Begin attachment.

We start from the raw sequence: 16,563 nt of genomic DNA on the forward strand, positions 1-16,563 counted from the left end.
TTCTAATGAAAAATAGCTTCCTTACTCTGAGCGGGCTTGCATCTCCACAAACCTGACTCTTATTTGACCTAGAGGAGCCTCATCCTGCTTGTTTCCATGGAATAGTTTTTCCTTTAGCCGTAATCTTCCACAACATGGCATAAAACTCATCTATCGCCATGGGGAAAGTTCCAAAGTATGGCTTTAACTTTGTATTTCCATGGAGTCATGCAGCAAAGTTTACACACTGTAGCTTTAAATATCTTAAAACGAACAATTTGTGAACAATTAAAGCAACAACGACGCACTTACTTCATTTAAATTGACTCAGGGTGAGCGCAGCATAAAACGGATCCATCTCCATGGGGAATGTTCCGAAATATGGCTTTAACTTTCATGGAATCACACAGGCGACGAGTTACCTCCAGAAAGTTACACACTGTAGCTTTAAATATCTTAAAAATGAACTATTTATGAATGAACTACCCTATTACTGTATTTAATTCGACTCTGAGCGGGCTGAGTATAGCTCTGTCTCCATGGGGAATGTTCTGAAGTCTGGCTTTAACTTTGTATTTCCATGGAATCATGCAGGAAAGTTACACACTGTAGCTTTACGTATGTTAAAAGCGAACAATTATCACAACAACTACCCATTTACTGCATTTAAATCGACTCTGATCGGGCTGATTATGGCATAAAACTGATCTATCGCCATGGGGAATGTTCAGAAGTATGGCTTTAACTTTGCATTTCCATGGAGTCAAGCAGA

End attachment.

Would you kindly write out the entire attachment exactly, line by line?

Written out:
We start from the raw sequence: 16,563 nt of genomic DNA on the forward strand, positions 1-16,563 counted from the left end.
TTCTAATGAAAAATAGCTTCCTTACTCTGAGCGGGCTTGCATCTCCACAAACCTGACTCTTATTTGACCTAGAGGAGCCTCATCCTGCTTGTTTCCATGGAATAGTTTTTCCTTTAGCCGTAATCTTCCACAACATGGCATAAAACTCATCTATCGCCATGGGGAAAGTTCCAAAGTATGGCTTTAACTTTGTATTTCCATGGAGTCATGCAGCAAAGTTTACACACTGTAGCTTTAAATATCTTAAAACGAACAATTTGTGAACAATTAAAGCAACAACGACGCACTTACTTCATTTAAATTGACTCAGGGTGAGCGCAGCATAAAACGGATCCATCTCCATGGGGAATGTTCCGAAATATGGCTTTAACTTTCATGGAATCACACAGGCGACGAGTTACCTCCAGAAAGTTACACACTGTAGCTTTAAATATCTTAAAAATGAACTATTTATGAATGAACTACCCTATTACTGTATTTAATTCGACTCTGAGCGGGCTGAGTATAGCTCTGTCTCCATGGGGAATGTTCTGAAGTCTGGCTTTAACTTTGTATTTCCATGGAATCATGCAGGAAAGTTACACACTGTAGCTTTACGTATGTTAAAAGCGAACAATTATCACAACAACTACCCATTTACTGCATTTAAATCGACTCTGATCGGGCTGATTATGGCATAAAACTGATCTATCGCCATGGGGAATGTTCAGAAGTATGGCTTTAACTTTGCATTTCCATGGAGTCAAGCAGA